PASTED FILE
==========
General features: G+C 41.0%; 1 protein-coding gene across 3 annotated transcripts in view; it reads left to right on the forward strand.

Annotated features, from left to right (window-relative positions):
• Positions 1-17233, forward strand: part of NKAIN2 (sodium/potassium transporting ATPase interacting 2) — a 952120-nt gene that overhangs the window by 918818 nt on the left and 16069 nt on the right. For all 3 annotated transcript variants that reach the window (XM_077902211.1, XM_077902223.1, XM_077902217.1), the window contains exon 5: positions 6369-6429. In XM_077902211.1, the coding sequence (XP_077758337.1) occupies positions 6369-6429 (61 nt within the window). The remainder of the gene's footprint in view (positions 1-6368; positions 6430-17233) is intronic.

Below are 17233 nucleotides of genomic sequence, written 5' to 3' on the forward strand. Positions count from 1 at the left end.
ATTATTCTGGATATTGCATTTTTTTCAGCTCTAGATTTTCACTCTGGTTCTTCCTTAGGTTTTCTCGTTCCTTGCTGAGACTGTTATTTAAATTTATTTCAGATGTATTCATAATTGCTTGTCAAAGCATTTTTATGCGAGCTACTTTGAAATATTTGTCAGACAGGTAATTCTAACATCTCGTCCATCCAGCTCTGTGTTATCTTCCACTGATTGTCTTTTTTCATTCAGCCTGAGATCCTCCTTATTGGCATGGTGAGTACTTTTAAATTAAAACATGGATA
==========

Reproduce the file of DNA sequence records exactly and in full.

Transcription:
General features: G+C 41.0%; 1 protein-coding gene across 3 annotated transcripts in view; it reads left to right on the forward strand.

Annotated features, from left to right (window-relative positions):
• Positions 1-17233, forward strand: part of NKAIN2 (sodium/potassium transporting ATPase interacting 2) — a 952120-nt gene that overhangs the window by 918818 nt on the left and 16069 nt on the right. For all 3 annotated transcript variants that reach the window (XM_077902211.1, XM_077902223.1, XM_077902217.1), the window contains exon 5: positions 6369-6429. In XM_077902211.1, the coding sequence (XP_077758337.1) occupies positions 6369-6429 (61 nt within the window). The remainder of the gene's footprint in view (positions 1-6368; positions 6430-17233) is intronic.

Below are 17233 nucleotides of genomic sequence, written 5' to 3' on the forward strand. Positions count from 1 at the left end.
ATTATTCTGGATATTGCATTTTTTTCAGCTCTAGATTTTCACTCTGGTTCTTCCTTAGGTTTTCTCGTTCCTTGCTGAGACTGTTATTTAAATTTATTTCAGATGTATTCATAATTGCTTGTCAAAGCATTTTTATGCGAGCTACTTTGAAATATTTGTCAGACAGGTAATTCTAACATCTCGTCCATCCAGCTCTGTGTTATCTTCCACTGATTGTCTTTTTTCATTCAGCCTGAGATCCTCCTTATTGGCATGGTGAGTACTTTTAAATTAAAACATGGATA